Journaling – an Important Tool for Change

Journaling – an Important Tool for Change

Journaling, writing about ourselves and how we feel, might not come easily to many of us. However, there’s growing research to show that the process of journaling can be really helpful in managing intense emotions and states of mind, and beginning to really understand ourselves. We can reflect on how we feel, have a good rant (as no one else is seeing it, we can be as honest as we like!), begin to notice and really understand our habits, and get some distance from our thoughts.

The act of observing our experience, can give us a sense of space between ‘us’ and our thoughts, feelings or ‘symptoms’, over time giving us more of a sense of choice over what we do with them and how we react to them – whether we wrestle with them and try to avoid them, or whether we allow and accept them. We might notice our ‘triggers’ – the situations (either things happening in the world, or memories or thoughts in our heads) that trigger difficult states of mind, and when we do so, repeatedly, we start to get that all important third point perspective – the ‘see-er’ – the aspect of us that has a higher perspective, and that allows us to really ‘get’ ourselves, to act with self-compassion  when we feel bad, and that can even help us to begin to choose a different reaction, eventually. And we might notice the things we don’t want to change, the things for which we feel grateful, which might sound a bit glib, but can be extremely important. Where there have been lots of difficult experiences earlier in life, our brains learn to inadvertently watch out for and attend to ‘negative’ events (a survival mechanism, to try to prevent bad things happening again). However, if left unchecked this can mean that we continue to only notice the negative, dismissing or not even registering the positive, so that life seems to continue in the same way. Deliberately bringing attention to what we like, are happy with, are grateful for, even if it sometimes is just our bed, can start to ‘rewire’ our brains – and journaling this can help even more with this rewiring.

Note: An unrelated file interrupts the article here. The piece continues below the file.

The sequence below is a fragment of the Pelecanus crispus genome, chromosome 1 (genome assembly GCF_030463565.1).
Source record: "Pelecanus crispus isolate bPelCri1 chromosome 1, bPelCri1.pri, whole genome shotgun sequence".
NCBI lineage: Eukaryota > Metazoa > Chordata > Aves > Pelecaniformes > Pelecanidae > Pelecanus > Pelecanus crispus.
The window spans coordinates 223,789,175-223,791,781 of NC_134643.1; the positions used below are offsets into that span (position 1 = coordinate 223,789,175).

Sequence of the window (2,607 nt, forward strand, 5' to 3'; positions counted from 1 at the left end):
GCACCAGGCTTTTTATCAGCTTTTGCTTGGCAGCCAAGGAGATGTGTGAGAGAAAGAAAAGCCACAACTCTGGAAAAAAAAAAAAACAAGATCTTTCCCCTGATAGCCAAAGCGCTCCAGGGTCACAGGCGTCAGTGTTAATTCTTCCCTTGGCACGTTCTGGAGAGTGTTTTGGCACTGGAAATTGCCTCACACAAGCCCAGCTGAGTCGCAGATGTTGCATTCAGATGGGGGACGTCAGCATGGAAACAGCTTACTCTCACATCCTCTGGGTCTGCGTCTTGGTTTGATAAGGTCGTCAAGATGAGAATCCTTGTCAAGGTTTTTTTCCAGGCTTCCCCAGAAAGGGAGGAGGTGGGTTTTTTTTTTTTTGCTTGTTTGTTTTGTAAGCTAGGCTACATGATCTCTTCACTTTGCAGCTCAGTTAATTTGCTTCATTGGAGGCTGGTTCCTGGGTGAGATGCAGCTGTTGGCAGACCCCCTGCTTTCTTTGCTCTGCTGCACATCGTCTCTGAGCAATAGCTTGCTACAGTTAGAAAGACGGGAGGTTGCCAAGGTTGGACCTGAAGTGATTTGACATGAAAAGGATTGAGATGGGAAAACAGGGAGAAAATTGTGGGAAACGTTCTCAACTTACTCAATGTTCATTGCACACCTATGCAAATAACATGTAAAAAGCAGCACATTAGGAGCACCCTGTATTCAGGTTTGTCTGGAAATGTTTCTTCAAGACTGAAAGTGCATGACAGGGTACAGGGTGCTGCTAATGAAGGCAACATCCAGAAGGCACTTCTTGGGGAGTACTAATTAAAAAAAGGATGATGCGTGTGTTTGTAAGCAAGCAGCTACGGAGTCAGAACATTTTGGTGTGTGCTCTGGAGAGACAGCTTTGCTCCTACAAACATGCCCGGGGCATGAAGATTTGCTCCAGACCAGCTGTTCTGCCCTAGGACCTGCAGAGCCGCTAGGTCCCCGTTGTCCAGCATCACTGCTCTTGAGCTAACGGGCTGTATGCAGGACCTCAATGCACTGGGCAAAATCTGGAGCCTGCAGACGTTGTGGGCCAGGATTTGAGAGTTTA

So journaling isn’t a self-indulgent, wishy-washy pastime – it can be a really important vehicle for change – even changing our brains. And it can be a way of really getting to know ourselves, and if we don’t do that, who else can?


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